US7458217B2 - System and method for utilization of waste heat from internal combustion engines - Google Patents

System and method for utilization of waste heat from internal combustion engines Download PDF

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US7458217B2
US7458217B2 US11/227,991 US22799105A US7458217B2 US 7458217 B2 US7458217 B2 US 7458217B2 US 22799105 A US22799105 A US 22799105A US 7458217 B2 US7458217 B2 US 7458217B2
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working fluid
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US20070056284A1 (en
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Alexander I. Kalina
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Kalina Power Ltd
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Kalex LLC
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Assigned to KALINA POWER LTD. reassignment KALINA POWER LTD. ASSIGNMENT OF ASSIGNORS INTEREST (SEE DOCUMENT FOR DETAILS). Assignors: KALEX SYSTEMS, LLC
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    • FMECHANICAL ENGINEERING; LIGHTING; HEATING; WEAPONS; BLASTING
    • F01MACHINES OR ENGINES IN GENERAL; ENGINE PLANTS IN GENERAL; STEAM ENGINES
    • F01KSTEAM ENGINE PLANTS; STEAM ACCUMULATORS; ENGINE PLANTS NOT OTHERWISE PROVIDED FOR; ENGINES USING SPECIAL WORKING FLUIDS OR CYCLES
    • F01K23/00Plants characterised by more than one engine delivering power external to the plant, the engines being driven by different fluids
    • F01K23/02Plants characterised by more than one engine delivering power external to the plant, the engines being driven by different fluids the engine cycles being thermally coupled
    • F01K23/06Plants characterised by more than one engine delivering power external to the plant, the engines being driven by different fluids the engine cycles being thermally coupled combustion heat from one cycle heating the fluid in another cycle
    • F01K23/065Plants characterised by more than one engine delivering power external to the plant, the engines being driven by different fluids the engine cycles being thermally coupled combustion heat from one cycle heating the fluid in another cycle the combustion taking place in an internal combustion piston engine, e.g. a diesel engine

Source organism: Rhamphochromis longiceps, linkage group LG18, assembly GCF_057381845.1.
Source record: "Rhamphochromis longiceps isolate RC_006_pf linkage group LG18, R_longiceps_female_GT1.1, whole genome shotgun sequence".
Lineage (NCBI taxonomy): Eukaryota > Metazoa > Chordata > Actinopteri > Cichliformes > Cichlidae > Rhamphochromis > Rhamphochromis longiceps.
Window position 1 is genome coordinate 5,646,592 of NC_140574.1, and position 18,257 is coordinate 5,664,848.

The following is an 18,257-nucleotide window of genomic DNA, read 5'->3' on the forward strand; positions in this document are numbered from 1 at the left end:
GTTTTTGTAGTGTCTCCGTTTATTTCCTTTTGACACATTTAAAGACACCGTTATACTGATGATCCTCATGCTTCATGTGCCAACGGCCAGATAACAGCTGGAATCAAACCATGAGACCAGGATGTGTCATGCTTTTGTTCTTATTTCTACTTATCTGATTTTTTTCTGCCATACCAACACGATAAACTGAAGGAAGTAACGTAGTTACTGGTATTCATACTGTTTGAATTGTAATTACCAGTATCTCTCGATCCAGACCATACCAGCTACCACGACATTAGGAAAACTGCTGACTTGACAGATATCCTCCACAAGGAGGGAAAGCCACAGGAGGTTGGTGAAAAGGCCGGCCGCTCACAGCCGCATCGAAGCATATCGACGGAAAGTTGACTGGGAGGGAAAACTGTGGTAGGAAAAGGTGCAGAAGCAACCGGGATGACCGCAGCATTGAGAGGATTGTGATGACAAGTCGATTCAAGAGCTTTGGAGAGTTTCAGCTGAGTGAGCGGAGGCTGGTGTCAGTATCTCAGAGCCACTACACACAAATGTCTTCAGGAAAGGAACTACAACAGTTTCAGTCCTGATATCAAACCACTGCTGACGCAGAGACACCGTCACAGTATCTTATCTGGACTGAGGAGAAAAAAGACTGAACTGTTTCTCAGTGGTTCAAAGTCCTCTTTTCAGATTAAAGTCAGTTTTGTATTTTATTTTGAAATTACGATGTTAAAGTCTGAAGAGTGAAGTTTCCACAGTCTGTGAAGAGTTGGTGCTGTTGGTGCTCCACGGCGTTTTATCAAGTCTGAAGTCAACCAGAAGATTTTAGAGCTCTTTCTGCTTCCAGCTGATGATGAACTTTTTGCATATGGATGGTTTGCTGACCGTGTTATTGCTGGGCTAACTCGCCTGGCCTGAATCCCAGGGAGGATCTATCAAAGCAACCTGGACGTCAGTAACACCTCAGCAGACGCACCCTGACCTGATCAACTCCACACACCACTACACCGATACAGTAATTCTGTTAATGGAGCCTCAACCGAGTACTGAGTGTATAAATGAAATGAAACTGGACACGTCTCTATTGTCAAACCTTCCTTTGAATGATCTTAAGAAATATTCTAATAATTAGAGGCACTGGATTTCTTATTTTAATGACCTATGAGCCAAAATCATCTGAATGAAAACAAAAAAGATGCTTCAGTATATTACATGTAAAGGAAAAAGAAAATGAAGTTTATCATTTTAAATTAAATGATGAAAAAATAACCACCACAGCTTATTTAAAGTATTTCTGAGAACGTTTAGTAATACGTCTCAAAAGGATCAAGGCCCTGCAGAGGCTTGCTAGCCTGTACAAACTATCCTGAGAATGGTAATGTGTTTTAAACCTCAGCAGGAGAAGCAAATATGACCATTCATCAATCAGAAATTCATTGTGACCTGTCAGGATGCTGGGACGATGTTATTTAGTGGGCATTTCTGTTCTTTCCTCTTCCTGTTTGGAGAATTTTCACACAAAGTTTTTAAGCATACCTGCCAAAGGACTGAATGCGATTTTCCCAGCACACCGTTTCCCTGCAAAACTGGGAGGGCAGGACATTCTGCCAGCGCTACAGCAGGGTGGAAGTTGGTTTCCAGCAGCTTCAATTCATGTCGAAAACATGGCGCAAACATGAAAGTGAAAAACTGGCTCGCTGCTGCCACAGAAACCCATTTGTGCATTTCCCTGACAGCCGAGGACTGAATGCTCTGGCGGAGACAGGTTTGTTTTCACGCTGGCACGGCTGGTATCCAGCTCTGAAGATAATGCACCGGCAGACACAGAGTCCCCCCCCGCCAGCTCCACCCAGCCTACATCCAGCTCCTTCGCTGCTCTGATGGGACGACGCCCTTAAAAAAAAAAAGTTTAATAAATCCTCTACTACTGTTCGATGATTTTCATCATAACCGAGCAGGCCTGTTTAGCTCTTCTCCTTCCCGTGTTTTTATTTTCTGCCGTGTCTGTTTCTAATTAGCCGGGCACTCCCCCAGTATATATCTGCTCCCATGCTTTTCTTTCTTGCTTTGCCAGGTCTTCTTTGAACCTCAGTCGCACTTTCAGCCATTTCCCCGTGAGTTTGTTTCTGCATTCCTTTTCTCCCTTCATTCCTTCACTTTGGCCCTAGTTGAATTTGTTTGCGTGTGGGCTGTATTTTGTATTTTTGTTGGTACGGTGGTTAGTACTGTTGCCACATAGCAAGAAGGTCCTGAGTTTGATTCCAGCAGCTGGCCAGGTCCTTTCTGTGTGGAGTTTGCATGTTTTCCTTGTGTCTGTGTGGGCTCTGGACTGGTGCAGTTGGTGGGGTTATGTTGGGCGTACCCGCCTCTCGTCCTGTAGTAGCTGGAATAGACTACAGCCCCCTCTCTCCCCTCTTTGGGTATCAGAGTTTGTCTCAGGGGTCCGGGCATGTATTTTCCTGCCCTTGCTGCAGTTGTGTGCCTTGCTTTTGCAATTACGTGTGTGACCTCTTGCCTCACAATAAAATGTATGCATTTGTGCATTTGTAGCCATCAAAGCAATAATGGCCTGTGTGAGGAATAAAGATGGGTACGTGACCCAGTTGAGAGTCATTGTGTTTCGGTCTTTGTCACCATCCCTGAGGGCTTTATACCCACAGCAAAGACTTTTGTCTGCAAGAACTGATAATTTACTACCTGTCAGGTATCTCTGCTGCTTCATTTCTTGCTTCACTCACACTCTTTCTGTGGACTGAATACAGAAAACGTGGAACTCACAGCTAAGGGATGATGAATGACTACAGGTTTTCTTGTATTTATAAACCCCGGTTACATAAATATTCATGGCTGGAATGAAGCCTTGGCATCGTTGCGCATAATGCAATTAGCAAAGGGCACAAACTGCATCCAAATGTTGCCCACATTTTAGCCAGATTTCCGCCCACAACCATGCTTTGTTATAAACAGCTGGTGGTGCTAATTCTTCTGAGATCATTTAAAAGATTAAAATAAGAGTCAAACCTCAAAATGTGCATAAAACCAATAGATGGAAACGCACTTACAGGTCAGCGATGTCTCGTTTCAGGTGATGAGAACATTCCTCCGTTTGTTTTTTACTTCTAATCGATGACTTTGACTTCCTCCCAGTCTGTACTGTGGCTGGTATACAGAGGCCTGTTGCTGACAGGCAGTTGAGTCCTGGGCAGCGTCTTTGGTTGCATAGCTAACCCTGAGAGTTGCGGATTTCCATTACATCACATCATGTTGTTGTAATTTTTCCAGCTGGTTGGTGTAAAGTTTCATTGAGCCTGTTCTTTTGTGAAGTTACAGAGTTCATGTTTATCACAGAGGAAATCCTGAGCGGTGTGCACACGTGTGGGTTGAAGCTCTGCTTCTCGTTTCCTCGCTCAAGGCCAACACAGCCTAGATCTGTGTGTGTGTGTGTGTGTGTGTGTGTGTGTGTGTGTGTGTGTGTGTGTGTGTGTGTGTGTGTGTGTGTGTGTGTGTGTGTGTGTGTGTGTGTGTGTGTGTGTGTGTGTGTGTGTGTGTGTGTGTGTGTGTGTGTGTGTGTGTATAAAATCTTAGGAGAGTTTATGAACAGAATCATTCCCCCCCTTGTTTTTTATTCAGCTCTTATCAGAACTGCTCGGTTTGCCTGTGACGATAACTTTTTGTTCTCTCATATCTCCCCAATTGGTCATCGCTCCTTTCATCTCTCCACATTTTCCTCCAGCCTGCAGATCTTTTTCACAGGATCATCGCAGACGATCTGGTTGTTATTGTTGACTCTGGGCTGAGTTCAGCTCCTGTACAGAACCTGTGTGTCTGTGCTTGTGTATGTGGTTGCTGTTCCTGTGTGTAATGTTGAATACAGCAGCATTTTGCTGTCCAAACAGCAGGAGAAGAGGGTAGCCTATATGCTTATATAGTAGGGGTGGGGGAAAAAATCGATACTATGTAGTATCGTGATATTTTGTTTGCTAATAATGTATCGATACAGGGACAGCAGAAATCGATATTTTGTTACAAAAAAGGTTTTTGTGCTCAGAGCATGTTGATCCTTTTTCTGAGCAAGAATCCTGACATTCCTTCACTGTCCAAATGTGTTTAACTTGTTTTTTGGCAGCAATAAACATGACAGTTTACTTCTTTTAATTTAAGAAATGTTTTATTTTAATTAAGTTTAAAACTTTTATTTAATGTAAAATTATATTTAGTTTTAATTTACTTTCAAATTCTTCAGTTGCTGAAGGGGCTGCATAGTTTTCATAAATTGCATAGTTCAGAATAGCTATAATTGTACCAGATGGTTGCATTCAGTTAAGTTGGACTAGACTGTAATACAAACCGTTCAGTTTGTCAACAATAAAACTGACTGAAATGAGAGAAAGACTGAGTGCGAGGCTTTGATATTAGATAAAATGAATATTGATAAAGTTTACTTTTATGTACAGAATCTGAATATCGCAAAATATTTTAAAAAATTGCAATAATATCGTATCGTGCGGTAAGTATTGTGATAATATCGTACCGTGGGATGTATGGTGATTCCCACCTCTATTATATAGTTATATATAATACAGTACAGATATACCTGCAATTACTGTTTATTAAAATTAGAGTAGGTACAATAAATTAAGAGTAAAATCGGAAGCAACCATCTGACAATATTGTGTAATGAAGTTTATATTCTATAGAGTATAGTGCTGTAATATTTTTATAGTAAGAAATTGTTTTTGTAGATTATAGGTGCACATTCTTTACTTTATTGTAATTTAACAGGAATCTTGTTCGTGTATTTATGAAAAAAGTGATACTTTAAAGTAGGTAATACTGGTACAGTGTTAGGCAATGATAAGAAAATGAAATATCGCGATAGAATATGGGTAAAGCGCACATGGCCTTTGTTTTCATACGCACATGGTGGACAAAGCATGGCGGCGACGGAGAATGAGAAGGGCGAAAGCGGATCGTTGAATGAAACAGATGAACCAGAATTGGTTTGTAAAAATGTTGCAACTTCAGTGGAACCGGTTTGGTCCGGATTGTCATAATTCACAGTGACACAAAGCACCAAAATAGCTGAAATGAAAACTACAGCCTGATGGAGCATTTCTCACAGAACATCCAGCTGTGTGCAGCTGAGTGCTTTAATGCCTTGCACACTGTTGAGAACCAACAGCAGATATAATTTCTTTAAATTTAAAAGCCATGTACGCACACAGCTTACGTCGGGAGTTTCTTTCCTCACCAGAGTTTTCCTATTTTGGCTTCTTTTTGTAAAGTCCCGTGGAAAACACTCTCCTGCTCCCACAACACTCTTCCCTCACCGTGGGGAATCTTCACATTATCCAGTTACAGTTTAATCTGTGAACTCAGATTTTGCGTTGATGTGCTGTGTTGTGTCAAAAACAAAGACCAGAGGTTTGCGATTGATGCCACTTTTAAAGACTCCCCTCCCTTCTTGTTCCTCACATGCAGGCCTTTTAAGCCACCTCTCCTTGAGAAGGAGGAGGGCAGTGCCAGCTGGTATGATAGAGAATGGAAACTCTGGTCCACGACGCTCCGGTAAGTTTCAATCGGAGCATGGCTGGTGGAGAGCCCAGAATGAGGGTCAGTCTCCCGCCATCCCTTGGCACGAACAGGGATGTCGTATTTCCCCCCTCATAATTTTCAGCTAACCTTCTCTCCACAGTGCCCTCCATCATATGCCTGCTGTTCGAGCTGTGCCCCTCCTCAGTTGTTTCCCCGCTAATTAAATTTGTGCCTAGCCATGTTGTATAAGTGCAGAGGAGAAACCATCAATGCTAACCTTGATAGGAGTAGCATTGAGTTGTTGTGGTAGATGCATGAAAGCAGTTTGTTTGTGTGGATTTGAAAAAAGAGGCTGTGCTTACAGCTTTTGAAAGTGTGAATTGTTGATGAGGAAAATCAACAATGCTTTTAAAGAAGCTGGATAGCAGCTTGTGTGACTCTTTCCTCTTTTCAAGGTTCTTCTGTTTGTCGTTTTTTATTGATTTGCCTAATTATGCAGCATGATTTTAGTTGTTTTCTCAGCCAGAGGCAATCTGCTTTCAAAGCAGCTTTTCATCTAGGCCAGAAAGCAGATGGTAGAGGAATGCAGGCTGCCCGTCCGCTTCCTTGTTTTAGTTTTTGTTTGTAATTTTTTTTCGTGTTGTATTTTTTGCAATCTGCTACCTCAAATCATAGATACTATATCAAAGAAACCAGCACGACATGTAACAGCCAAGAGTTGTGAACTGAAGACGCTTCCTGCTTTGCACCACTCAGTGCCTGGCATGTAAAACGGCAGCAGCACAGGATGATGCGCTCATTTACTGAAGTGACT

• FMECHANICAL ENGINEERING; LIGHTING; HEATING; WEAPONS; BLASTING
    • F01MACHINES OR ENGINES IN GENERAL; ENGINE PLANTS IN GENERAL; STEAM ENGINES
    • F01KSTEAM ENGINE PLANTS; STEAM ACCUMULATORS; ENGINE PLANTS NOT OTHERWISE PROVIDED FOR; ENGINES USING SPECIAL WORKING FLUIDS OR CYCLES
    • F01K23/00Plants characterised by more than one engine delivering power external to the plant, the engines being driven by different fluids
    • F01K23/02Plants characterised by more than one engine delivering power external to the plant, the engines being driven by different fluids the engine cycles being thermally coupled
    • F01K23/06Plants characterised by more than one engine delivering power external to the plant, the engines being driven by different fluids the engine cycles being thermally coupled combustion heat from one cycle heating the fluid in another cycle
    • F01K23/10Plants characterised by more than one engine delivering power external to the plant, the engines being driven by different fluids the engine cycles being thermally coupled combustion heat from one cycle heating the fluid in another cycle with exhaust fluid of one cycle heating the fluid in another cycle
    • FMECHANICAL ENGINEERING; LIGHTING; HEATING; WEAPONS; BLASTING
    • F01MACHINES OR ENGINES IN GENERAL; ENGINE PLANTS IN GENERAL; STEAM ENGINES
    • F01KSTEAM ENGINE PLANTS; STEAM ACCUMULATORS; ENGINE PLANTS NOT OTHERWISE PROVIDED FOR; ENGINES USING SPECIAL WORKING FLUIDS OR CYCLES
    • F01K25/00Plants or engines characterised by use of special working fluids, not otherwise provided for; Plants operating in closed cycles and not otherwise provided for